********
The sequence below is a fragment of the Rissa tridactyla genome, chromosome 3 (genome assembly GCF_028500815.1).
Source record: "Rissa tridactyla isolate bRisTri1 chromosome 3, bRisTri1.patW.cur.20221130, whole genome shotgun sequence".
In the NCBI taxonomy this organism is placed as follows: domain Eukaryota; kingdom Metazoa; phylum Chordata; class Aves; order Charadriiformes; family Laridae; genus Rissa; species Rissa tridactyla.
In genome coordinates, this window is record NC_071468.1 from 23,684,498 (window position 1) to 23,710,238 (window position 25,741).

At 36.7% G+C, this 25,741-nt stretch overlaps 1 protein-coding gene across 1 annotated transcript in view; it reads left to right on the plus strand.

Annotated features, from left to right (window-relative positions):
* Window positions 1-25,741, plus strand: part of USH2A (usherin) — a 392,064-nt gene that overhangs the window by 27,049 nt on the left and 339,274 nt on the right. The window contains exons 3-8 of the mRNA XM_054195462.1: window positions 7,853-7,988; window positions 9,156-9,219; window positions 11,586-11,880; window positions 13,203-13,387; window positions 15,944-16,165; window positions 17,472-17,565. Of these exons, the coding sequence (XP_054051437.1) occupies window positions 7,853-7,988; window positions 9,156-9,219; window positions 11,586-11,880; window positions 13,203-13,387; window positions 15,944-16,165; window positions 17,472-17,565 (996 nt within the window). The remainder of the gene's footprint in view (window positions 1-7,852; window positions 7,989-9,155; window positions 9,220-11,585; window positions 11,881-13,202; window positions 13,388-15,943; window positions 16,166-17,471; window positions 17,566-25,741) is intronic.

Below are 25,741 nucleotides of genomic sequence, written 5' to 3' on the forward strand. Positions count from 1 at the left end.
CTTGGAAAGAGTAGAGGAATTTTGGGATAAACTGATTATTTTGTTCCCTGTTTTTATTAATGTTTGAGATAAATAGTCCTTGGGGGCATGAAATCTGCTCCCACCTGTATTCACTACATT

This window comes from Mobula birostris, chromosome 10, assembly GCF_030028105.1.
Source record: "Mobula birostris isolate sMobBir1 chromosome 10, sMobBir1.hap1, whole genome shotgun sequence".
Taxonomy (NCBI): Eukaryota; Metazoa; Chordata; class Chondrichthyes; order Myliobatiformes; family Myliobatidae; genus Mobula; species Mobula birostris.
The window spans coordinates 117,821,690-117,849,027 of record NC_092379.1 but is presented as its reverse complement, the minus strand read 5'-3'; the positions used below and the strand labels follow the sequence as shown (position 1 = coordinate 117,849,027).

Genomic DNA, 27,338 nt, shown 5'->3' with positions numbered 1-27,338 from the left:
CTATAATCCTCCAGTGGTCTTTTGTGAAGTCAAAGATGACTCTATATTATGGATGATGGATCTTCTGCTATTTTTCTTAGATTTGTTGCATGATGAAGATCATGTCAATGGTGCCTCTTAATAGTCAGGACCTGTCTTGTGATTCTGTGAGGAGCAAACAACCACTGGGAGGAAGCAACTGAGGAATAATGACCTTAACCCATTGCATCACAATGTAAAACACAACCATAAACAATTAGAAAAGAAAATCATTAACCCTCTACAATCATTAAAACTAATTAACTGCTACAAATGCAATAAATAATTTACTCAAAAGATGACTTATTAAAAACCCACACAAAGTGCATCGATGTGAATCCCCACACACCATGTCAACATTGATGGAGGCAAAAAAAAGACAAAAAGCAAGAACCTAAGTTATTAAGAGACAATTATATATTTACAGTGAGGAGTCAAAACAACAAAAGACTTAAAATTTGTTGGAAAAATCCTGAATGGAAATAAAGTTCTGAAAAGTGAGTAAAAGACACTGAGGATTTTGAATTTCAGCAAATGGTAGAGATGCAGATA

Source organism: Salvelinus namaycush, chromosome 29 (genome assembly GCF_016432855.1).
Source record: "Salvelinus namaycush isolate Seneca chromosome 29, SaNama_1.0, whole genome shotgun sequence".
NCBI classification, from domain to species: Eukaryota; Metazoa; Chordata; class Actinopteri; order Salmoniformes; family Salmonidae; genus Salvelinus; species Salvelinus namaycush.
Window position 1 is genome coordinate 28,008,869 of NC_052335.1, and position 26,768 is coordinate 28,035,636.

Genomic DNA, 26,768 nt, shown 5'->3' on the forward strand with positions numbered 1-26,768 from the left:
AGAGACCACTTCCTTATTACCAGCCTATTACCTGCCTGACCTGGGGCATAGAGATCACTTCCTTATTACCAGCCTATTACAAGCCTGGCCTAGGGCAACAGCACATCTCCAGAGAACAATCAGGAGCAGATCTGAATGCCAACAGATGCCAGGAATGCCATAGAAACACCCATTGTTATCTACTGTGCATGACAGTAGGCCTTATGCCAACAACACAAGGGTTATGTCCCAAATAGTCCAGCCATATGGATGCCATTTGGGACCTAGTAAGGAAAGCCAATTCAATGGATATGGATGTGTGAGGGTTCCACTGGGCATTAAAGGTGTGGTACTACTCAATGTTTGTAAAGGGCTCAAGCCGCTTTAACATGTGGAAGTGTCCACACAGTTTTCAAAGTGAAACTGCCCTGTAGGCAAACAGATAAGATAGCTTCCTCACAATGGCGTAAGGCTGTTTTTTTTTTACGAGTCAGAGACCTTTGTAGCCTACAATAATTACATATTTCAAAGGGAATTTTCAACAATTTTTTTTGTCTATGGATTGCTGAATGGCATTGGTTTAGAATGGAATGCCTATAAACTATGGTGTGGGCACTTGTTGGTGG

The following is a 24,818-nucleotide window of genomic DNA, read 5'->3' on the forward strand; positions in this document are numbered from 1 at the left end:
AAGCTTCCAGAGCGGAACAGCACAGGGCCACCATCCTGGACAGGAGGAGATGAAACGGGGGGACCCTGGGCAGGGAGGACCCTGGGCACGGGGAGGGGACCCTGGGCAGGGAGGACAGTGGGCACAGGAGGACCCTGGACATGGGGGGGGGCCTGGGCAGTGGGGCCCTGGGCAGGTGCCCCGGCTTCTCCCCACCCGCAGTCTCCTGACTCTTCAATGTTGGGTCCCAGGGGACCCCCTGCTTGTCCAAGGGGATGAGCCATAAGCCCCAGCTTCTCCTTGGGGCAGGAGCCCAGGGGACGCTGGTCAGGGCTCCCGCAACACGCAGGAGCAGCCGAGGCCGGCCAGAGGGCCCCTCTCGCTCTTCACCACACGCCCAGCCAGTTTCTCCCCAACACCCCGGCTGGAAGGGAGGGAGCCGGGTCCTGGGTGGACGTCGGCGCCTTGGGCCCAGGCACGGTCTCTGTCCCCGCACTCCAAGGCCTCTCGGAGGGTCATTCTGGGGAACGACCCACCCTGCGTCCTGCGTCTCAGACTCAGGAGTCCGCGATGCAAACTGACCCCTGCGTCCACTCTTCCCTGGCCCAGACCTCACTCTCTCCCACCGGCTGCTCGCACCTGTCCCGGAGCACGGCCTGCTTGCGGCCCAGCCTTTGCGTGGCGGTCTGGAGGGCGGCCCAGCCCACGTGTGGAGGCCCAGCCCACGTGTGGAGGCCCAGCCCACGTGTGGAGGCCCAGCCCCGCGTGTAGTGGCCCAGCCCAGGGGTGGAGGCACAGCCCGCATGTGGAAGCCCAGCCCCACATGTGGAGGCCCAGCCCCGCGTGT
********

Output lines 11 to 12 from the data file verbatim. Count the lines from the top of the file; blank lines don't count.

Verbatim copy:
Source record: "Mobula birostris isolate sMobBir1 chromosome 10, sMobBir1.hap1, whole genome shotgun sequence".
Taxonomy (NCBI): Eukaryota; Metazoa; Chordata; class Chondrichthyes; order Myliobatiformes; family Myliobatidae; genus Mobula; species Mobula birostris.